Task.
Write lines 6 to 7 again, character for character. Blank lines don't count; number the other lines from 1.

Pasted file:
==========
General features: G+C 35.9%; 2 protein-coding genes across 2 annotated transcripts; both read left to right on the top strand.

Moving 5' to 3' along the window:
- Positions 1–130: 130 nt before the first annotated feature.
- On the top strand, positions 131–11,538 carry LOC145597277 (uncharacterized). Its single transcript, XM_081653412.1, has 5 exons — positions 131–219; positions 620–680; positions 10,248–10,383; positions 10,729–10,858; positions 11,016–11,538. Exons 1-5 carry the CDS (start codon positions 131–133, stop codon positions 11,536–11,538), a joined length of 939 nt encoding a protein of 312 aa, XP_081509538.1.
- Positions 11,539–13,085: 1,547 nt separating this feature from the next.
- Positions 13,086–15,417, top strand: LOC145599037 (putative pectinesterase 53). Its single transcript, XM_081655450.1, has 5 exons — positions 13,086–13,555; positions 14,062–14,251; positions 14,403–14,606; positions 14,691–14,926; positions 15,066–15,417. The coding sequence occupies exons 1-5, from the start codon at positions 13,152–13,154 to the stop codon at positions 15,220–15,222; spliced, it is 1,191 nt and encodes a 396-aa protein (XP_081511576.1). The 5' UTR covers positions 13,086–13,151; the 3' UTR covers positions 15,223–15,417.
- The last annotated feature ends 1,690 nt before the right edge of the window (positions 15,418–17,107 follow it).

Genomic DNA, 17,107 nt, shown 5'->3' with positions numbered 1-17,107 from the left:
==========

- Positions 13,086–15,417, top strand: LOC145599037 (putative pectinesterase 53). Its single transcript, XM_081655450.1, has 5 exons — positions 13,086–13,555; positions 14,062–14,251; positions 14,403–14,606; positions 14,691–14,926; positions 15,066–15,417. The coding sequence occupies exons 1-5, from the start codon at positions 13,152–13,154 to the stop codon at positions 15,220–15,222; spliced, it is 1,191 nt and encodes a 396-aa protein (XP_081511576.1). The 5' UTR covers positions 13,086–13,151; the 3' UTR covers positions 15,223–15,417.
- The last annotated feature ends 1,690 nt before the right edge of the window (positions 15,418–17,107 follow it).